Wow Ė Can you believe it Ė It just seems too good to be true? Isnít this what we say when we come across a bargain that simply blows our mind. Recently a well-known retailer made a huge mistake in their advertisement and it seemed that the tablet computer they were trying to market was priced at $69 rather than a more common price of $499. Now, had they actually been willing to sell the product at the advertised price they could not have had enough stock to meet the demand that would have ensued. However, they acknowledged their mistake and refused to sell the product at the reduced price. As a result, many of the would be buyers have cried foul!
While I agree that this purchase would have been a no brainer for me, Iím not so sure I would be among those crying foul at this blunder, since I realize that as human beings (yes even companies, which are run by human beings) all make mistakes. However, I also know that companies should have certain mechanisms in place to help avoid these particular kinds of mistakes. Therefore, I cannot for sure say how I would react if I found myself personally involved in the turn of events.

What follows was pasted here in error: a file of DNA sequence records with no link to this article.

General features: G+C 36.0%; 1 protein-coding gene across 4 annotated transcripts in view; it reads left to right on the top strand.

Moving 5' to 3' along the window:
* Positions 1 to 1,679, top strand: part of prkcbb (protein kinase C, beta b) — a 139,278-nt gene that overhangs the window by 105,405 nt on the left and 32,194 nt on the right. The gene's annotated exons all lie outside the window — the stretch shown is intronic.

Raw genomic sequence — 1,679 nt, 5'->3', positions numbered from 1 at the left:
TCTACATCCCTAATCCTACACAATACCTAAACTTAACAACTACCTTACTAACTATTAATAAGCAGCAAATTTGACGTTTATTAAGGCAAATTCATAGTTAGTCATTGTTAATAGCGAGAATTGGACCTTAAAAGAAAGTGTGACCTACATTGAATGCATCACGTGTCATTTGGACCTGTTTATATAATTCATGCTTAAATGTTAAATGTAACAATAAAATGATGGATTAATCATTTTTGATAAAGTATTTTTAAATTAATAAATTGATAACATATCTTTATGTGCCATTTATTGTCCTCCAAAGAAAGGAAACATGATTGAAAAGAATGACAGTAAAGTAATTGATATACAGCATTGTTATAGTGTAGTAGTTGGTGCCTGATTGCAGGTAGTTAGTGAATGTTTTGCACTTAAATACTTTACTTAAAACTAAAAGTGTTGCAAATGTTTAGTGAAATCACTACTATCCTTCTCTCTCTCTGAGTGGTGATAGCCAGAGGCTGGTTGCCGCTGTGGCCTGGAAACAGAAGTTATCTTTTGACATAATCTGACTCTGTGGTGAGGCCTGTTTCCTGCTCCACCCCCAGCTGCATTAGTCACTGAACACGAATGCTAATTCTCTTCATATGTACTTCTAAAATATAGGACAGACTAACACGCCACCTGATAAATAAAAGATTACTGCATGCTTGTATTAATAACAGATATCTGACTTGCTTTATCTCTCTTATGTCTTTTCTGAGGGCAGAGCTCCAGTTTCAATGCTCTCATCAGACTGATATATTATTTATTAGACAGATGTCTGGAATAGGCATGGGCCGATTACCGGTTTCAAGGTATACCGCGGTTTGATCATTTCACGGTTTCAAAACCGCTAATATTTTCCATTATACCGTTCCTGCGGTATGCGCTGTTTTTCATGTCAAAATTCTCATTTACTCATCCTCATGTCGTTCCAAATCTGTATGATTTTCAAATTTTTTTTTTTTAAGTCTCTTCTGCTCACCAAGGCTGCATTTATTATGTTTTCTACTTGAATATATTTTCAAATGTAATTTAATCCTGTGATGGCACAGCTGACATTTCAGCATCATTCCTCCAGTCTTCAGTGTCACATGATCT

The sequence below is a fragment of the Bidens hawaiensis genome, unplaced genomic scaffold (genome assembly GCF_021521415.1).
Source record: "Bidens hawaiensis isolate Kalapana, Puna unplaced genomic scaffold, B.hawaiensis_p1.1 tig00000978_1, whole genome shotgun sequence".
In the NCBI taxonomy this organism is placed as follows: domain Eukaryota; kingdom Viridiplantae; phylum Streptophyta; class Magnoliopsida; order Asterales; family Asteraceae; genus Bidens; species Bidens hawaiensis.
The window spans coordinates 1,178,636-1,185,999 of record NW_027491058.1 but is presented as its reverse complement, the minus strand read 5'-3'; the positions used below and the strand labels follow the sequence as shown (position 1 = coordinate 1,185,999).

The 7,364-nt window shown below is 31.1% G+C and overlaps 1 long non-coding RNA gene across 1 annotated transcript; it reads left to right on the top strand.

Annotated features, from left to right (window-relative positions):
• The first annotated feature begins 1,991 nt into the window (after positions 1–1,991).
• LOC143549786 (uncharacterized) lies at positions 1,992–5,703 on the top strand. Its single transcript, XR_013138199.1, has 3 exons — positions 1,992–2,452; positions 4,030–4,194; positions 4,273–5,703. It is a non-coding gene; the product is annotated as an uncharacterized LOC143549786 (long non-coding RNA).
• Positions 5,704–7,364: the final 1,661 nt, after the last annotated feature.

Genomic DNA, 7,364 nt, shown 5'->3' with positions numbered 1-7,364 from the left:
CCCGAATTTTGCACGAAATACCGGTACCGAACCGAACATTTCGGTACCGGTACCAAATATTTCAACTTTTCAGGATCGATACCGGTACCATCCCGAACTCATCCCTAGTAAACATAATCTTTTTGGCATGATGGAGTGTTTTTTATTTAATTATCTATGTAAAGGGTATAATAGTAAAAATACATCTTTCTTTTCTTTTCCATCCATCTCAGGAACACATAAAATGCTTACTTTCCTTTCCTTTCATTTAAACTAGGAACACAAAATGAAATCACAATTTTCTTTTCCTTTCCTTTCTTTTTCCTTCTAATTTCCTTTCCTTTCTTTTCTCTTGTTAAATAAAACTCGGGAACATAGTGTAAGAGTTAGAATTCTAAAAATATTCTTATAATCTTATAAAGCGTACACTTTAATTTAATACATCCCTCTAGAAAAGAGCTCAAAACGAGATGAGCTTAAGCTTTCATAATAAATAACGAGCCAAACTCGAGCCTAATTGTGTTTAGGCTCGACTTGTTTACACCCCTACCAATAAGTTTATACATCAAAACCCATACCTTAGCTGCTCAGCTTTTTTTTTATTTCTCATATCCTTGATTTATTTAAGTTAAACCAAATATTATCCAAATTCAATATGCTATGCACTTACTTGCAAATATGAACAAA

One thing I can say for sure is that I do cry foul when a deal sounds too good to be true and it turns out to be because of out right deceit. Another example Iíd like to provide is this: The other day my family and I were at the mall and we came across a company that had several representatives performing presentations of their product, which in this case happened to be a soft, cute, adorable looking little creature called a sugar bear or sugar glider. These little animals were being promoted as fantastic little pets that you could even keep in your pocket. The reps were touting them as if they were better than sliced bread and of course with kids present and enthralled in the presentation Iím sure they were getting their share of sales as a result. Luckily, for us wisdom prevailed and we went home and did our research to find out that almost every statement the reps had made, as a part of their promo, was a complete lie compared to the data we came across.
I guess this is why the statement of ďcaveat emptorĒ or let the buyer beware became popular, especially in litigation of these types of matters. Yes, I do believe that it is important for the buyer to know what they are getting in exchange for their hard earned money, as they commence in the deal. However, I also believe there should be truth in advertising, as many push for today. Yet in spite of all the efforts made towards portraying truth in marketing, we still come across so much deceit and I believe this is why the phrase ďitís too good to be trueĒ still echoes as a warning to us when we encounter things that make us think twice.